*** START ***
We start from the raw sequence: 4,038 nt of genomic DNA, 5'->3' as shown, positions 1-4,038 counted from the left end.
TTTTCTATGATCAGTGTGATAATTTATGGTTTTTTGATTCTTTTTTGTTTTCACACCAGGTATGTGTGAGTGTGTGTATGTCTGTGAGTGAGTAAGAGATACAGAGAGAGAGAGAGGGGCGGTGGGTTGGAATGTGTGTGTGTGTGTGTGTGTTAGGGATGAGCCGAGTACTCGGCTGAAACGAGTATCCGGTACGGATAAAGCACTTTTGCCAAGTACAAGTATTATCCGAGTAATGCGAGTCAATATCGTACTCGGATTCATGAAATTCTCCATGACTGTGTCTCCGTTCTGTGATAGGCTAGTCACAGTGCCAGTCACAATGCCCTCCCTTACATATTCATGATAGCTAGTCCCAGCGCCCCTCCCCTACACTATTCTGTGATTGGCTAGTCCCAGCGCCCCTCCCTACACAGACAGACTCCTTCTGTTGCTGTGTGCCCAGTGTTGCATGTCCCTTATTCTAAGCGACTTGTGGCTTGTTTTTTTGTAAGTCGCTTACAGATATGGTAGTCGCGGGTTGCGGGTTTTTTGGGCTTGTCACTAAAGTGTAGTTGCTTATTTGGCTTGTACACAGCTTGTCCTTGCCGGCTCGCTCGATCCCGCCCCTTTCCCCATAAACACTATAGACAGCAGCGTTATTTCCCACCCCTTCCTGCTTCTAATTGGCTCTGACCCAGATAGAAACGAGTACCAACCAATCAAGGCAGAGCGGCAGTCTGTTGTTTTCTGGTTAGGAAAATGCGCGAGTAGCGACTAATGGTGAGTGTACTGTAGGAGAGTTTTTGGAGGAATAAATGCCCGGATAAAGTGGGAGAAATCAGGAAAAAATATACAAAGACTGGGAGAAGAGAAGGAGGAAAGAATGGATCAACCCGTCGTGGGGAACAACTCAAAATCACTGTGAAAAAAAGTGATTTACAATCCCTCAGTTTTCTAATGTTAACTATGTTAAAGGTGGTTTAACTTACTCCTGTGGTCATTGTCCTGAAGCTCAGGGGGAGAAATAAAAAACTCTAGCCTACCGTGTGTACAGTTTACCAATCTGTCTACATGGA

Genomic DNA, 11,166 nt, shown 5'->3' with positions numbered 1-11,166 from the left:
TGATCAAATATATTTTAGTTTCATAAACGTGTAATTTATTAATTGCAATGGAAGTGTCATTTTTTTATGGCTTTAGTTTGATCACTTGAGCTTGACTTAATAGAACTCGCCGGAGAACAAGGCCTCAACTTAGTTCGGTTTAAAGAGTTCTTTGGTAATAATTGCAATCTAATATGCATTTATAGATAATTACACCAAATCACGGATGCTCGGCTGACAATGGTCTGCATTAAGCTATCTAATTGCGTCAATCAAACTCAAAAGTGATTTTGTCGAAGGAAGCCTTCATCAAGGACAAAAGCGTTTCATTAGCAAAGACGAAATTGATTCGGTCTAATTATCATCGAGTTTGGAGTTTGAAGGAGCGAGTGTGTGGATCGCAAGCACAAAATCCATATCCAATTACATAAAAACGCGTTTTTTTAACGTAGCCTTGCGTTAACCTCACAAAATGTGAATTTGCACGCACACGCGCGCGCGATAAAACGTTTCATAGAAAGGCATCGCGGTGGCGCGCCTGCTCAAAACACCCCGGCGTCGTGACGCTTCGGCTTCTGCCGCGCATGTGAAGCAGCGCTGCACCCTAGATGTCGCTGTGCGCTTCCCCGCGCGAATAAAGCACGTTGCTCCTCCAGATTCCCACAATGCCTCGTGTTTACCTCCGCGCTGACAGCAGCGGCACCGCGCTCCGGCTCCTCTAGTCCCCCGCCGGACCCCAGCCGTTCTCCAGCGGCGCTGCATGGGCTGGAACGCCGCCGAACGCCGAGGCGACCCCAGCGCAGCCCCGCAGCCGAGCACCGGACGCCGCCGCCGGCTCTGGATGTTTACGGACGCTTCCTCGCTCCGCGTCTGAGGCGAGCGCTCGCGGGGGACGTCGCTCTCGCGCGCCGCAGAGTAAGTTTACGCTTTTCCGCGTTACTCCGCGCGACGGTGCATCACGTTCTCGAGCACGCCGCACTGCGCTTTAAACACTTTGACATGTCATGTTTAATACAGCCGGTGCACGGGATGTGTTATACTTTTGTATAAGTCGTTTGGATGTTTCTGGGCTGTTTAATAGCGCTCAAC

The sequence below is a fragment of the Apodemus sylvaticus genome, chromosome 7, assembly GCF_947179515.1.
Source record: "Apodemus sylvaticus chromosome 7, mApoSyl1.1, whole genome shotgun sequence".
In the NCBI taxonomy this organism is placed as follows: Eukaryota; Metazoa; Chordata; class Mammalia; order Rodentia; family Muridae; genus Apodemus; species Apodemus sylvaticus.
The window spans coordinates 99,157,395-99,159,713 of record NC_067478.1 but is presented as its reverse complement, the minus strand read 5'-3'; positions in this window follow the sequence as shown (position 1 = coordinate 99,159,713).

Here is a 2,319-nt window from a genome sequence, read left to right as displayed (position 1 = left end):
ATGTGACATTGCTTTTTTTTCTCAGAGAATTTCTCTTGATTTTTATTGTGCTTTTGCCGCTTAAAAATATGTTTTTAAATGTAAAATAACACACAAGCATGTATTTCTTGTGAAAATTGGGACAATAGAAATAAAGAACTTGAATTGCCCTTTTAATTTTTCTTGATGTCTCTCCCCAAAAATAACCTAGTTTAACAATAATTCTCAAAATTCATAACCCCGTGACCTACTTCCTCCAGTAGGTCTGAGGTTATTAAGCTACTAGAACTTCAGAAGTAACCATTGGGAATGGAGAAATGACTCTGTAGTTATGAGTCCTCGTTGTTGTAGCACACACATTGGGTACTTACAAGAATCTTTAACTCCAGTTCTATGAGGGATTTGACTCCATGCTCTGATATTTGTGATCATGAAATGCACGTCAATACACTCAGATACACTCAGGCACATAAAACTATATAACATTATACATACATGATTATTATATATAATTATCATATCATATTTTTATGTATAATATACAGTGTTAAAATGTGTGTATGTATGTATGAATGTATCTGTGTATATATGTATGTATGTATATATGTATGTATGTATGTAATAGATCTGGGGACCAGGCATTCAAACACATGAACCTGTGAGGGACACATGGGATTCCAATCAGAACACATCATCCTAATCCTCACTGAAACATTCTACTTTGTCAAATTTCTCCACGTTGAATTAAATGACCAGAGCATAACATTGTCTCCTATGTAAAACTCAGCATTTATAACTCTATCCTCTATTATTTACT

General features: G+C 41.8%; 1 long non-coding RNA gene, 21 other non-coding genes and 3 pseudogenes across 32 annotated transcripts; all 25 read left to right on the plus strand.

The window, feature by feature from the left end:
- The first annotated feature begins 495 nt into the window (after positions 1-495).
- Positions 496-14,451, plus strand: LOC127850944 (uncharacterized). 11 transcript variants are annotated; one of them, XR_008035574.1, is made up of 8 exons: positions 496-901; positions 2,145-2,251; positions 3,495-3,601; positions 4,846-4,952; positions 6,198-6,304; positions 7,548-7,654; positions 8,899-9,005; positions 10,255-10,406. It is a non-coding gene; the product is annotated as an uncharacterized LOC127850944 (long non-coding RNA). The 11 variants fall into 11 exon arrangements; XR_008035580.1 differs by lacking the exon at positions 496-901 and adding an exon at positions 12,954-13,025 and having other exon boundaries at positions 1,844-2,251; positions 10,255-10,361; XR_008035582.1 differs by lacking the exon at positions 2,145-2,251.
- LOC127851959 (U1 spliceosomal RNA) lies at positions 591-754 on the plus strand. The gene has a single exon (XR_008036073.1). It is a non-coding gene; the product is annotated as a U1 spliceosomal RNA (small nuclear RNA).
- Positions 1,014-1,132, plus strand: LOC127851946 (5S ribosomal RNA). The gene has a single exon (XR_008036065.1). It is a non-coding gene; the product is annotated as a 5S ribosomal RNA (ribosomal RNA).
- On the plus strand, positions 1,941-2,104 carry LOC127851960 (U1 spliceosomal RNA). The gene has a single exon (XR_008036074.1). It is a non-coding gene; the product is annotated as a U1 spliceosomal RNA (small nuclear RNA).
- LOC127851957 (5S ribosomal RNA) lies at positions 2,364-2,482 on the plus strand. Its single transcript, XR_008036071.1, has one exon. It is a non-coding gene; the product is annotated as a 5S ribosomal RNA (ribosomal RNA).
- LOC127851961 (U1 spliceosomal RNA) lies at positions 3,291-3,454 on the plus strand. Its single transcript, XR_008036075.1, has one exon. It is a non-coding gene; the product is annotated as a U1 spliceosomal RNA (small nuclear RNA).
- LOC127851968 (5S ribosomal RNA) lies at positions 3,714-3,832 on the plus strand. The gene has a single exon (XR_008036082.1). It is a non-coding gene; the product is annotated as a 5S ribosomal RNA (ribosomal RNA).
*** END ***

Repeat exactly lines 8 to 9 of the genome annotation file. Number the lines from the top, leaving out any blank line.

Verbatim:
The window spans coordinates 99,157,395-99,159,713 of record NC_067478.1 but is presented as its reverse complement, the minus strand read 5'-3'; positions in this window follow the sequence as shown (position 1 = coordinate 99,159,713).

Here is a 2,319-nt window from a genome sequence, read left to right as displayed (position 1 = left end):